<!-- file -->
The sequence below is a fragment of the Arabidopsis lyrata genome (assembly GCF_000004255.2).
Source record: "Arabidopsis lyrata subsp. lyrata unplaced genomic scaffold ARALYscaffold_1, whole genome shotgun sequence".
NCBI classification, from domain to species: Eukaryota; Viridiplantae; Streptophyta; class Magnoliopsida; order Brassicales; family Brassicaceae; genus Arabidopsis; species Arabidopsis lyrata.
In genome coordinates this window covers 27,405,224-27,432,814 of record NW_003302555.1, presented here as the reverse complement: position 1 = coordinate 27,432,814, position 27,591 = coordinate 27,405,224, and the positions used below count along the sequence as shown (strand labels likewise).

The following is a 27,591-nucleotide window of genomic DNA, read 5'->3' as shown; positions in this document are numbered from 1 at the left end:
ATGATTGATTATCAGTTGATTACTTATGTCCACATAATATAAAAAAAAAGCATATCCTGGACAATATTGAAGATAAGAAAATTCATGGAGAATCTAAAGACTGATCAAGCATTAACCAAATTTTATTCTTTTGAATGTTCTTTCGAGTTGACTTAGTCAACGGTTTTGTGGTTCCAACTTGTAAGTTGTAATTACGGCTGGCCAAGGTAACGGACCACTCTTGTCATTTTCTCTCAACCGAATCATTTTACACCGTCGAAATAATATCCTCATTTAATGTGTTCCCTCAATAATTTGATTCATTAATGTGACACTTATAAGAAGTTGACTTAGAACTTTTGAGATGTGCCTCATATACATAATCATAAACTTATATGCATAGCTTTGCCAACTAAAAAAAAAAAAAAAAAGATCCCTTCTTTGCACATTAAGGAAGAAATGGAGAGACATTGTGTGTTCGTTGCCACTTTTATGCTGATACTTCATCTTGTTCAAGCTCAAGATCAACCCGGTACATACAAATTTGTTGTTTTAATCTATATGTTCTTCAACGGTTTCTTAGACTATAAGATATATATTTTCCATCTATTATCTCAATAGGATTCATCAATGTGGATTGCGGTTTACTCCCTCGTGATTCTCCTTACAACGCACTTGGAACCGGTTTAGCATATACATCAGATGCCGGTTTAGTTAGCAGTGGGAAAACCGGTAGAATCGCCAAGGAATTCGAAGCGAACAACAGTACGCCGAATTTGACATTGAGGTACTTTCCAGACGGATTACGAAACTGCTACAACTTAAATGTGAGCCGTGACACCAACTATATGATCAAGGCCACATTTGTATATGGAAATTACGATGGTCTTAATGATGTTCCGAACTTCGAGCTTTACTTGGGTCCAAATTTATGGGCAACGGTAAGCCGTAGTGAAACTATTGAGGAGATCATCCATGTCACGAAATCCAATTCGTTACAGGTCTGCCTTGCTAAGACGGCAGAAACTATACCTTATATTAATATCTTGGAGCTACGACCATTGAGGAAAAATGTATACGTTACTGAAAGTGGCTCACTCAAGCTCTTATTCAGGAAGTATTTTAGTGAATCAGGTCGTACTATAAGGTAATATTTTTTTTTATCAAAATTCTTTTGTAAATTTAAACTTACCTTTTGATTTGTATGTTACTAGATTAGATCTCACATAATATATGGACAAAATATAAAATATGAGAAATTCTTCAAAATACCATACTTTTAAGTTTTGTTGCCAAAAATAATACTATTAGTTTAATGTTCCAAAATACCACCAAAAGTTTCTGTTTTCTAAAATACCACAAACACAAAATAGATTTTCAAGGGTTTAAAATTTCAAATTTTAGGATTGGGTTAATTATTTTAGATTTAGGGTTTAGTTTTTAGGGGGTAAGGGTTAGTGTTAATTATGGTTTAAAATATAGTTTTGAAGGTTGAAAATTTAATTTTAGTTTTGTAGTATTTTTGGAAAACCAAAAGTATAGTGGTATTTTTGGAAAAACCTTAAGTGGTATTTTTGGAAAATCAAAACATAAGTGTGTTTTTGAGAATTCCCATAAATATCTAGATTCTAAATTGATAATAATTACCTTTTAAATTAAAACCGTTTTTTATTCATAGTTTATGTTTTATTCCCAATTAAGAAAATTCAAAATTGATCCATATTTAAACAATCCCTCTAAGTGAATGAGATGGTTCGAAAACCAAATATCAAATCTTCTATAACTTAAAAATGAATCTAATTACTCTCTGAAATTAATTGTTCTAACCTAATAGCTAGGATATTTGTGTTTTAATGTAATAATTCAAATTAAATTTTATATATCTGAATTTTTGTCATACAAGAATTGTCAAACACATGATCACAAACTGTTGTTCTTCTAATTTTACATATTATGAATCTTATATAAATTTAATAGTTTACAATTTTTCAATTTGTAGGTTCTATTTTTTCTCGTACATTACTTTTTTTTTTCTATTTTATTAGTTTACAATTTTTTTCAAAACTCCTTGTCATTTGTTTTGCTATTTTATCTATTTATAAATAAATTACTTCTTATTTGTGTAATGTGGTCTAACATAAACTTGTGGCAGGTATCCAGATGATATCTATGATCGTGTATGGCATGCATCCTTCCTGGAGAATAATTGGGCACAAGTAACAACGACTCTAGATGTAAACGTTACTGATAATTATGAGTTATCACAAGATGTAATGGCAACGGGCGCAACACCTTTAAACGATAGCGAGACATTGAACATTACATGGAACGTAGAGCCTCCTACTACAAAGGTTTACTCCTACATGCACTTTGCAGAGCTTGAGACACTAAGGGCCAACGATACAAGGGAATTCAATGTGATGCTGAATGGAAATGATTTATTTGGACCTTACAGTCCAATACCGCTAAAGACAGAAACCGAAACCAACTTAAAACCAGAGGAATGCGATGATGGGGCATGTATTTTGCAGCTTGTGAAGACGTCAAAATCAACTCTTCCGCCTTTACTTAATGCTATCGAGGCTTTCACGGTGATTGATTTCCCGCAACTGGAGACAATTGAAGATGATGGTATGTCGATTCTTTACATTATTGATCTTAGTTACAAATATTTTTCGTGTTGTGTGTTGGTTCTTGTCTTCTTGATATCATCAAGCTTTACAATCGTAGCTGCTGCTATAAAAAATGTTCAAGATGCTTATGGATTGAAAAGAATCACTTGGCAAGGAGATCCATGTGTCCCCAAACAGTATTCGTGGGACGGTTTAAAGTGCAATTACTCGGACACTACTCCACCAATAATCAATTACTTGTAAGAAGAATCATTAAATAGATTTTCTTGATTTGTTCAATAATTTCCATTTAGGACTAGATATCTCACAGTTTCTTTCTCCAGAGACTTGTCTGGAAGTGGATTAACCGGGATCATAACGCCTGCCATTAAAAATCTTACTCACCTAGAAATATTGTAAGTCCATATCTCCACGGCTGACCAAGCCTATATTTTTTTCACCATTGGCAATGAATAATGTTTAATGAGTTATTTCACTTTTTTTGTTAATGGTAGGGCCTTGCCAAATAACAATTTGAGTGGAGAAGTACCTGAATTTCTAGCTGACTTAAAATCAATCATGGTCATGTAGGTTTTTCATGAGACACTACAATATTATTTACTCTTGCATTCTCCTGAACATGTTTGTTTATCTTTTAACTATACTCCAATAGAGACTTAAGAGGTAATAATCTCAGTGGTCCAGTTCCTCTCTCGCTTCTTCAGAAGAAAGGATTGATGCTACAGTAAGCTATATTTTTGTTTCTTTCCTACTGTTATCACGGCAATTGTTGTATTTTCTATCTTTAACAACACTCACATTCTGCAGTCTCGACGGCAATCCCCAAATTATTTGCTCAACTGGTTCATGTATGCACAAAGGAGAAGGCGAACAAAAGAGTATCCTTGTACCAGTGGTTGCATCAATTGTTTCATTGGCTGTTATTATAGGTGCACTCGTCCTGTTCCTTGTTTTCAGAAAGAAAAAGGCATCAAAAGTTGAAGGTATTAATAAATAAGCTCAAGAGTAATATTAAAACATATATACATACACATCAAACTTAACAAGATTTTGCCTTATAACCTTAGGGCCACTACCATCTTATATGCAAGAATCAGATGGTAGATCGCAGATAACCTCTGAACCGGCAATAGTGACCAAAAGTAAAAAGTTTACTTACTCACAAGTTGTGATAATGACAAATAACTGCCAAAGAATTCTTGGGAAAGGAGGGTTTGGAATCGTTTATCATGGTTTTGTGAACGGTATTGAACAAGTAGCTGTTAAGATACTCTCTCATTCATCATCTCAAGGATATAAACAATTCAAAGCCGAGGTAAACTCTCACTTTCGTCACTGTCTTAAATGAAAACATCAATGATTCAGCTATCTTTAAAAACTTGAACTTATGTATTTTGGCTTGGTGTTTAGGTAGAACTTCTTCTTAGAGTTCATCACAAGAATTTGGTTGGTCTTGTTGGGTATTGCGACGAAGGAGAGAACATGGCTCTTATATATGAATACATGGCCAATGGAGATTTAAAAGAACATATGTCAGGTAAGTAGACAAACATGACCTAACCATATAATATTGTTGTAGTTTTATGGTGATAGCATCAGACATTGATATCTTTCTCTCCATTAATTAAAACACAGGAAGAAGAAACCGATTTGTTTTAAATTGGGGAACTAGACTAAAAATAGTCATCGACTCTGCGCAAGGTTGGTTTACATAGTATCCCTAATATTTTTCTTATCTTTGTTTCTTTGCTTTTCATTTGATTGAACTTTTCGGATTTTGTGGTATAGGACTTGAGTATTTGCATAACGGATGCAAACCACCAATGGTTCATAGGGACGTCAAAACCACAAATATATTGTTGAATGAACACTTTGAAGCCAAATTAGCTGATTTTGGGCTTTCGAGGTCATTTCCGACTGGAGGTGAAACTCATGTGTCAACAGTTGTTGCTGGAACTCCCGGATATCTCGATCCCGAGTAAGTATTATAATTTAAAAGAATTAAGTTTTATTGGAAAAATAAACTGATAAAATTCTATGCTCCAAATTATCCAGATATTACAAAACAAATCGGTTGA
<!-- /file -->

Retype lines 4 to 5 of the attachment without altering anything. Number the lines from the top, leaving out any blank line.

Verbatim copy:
In genome coordinates this window covers 27,405,224-27,432,814 of record NW_003302555.1, presented here as the reverse complement: position 1 = coordinate 27,432,814, position 27,591 = coordinate 27,405,224, and the positions used below count along the sequence as shown (strand labels likewise).

The following is a 27,591-nucleotide window of genomic DNA, read 5'->3' as shown; positions in this document are numbered from 1 at the left end: